When I think of first tier Facebook users, I think of all those millions of pictures taken over the decades of succulent plates filled with vegan dishes or plates filled with mouthwatering pastries. The plethora of these useless photos have always puzzled me. What is the photographer’s objective? Is his or her intention to shame Facebook users who aren’t vegan? Or maybe they want to impress other vegans? Or maybe they obsess about food because they’re always hungry? I’m still puzzled by these pictures and can’t help but wonder how Facebook users who are poor or homeless feel when they come across these photos of plates filled with delicious food, knowing they will never have the luxury of sitting down in a restaurant, where it is warm and safe, free of noise and exhaust fumes, being served by others, much less the luxury of eating healthy eye-appealing food?
Another group of first tier Facebook users are the ones who constantly show off their beautiful homes or photos of their annual vacations in exotic locations. Do they cram their platform with these polished images to thumb their nose at the rest of us, we who drive old cars until they fall apart and hope the furnace will survive one more winter? Well, I’m pretty sure these users aren’t even aware there are people on Facebook who have to skip the dentist to pay the rent.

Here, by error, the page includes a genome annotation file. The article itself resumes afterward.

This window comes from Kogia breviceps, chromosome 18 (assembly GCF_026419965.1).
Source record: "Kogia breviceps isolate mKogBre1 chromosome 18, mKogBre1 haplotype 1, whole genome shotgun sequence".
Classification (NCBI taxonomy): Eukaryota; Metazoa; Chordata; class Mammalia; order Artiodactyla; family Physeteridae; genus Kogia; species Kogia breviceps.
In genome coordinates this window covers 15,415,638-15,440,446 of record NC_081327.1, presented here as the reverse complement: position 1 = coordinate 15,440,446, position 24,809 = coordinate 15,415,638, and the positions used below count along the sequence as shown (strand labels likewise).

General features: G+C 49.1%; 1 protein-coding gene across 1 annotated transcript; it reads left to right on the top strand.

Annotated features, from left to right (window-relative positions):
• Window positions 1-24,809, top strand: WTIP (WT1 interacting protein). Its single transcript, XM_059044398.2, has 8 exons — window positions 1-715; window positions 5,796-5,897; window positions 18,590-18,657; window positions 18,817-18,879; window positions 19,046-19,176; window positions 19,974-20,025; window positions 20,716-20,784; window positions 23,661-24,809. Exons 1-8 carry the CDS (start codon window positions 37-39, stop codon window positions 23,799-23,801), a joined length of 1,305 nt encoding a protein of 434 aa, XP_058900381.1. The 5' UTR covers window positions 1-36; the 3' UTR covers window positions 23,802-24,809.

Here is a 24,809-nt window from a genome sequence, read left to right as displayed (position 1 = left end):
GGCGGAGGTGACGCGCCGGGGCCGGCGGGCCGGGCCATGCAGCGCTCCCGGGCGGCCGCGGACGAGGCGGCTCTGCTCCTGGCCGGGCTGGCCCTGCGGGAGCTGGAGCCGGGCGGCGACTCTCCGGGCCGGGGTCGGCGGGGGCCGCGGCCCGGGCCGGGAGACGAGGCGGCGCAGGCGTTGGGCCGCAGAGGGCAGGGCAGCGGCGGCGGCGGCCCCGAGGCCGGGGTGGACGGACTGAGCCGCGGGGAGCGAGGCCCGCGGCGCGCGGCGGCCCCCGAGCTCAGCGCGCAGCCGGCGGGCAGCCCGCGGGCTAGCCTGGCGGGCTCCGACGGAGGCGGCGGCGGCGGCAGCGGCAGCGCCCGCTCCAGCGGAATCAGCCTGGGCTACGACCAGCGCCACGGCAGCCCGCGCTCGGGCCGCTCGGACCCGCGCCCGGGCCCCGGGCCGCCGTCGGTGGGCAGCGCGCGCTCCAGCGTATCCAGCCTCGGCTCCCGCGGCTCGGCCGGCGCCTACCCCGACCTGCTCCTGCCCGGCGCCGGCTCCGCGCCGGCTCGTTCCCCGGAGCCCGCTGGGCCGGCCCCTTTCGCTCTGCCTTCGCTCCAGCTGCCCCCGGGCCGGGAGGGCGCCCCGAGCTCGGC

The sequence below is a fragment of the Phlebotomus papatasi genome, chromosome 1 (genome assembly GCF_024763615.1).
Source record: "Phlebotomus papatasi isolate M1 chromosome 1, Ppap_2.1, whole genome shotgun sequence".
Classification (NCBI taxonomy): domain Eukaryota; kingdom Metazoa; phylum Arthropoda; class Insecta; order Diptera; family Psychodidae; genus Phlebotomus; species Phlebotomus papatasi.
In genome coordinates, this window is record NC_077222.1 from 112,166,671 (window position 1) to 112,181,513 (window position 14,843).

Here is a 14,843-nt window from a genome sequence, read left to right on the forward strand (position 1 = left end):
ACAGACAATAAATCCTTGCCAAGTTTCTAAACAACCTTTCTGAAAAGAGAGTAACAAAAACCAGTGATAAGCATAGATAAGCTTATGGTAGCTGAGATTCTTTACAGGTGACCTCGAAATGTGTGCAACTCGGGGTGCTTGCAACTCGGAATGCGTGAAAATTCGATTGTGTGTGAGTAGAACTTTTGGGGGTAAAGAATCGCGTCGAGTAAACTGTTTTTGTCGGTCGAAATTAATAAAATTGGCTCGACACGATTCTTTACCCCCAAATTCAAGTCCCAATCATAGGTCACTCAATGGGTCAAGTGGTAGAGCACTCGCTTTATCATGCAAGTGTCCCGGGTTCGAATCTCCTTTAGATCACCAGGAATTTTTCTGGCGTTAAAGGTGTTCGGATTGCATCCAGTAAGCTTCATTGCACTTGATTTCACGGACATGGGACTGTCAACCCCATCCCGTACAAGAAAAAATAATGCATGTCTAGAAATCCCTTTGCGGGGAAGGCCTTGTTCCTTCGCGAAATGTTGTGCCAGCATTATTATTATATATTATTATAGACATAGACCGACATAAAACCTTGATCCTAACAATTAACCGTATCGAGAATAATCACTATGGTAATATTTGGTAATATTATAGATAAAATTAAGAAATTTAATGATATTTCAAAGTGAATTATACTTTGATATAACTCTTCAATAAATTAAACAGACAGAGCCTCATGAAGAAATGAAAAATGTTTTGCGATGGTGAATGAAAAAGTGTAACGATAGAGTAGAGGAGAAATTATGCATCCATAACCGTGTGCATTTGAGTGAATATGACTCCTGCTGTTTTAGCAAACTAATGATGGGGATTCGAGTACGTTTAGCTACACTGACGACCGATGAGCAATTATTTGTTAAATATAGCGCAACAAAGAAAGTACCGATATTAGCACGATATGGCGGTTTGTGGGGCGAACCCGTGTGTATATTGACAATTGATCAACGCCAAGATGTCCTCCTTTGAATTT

And why should they care? We live in bubbles, MSNBC and Fox News bubbles, as well as Facebook bubbles. And we are segregated by our occupations, our class standing and our religion which means the economic and religious classes never have to mingle with the rest of the world. And the rich now have their own transportation, their own private planes, bullet-proof vehicles and helicopters, so they never have to subject their eyes to the sights, smells or sounds of the “great unwashed,” unless they happen to bump into one:
- when one blocks the threshold of a fashionable Parisian entryway by spreading himself on the ground near the door,
- or when one makes a bed for herself on a street corner.
I feel especially sympathetic to the first tier Facebook user desperate to find love, showing off his or her assets with touched-up photos or decades-old photos back when they were slimmer, younger, and wrinkle-free. Heaven forbid these users upload photos or videos of what they really look like today: disheveled with sleep in their eyes and ketchup stains on their t-shirts. Well, some honest users do include photos of themselves and their loved ones sleeping with their mouths open or in their grubbiest clothes. But that is the exception.
The first level also includes the hardworking townspeople of Collinwood who aren’t as lucky as the rich Collins’ family. The Collinsport, Maine townspeople spend their days on their feet serving the Collins menagerie. They are most likely the ones who serve them coffee or beer or drive them to the train station or teach their spoiled children. Their Facebook images and videos are more realistic than the Collins’ gallery, they include family pets and kids playing in plastic pools on a hot summer day or modest meals around the kitchen table.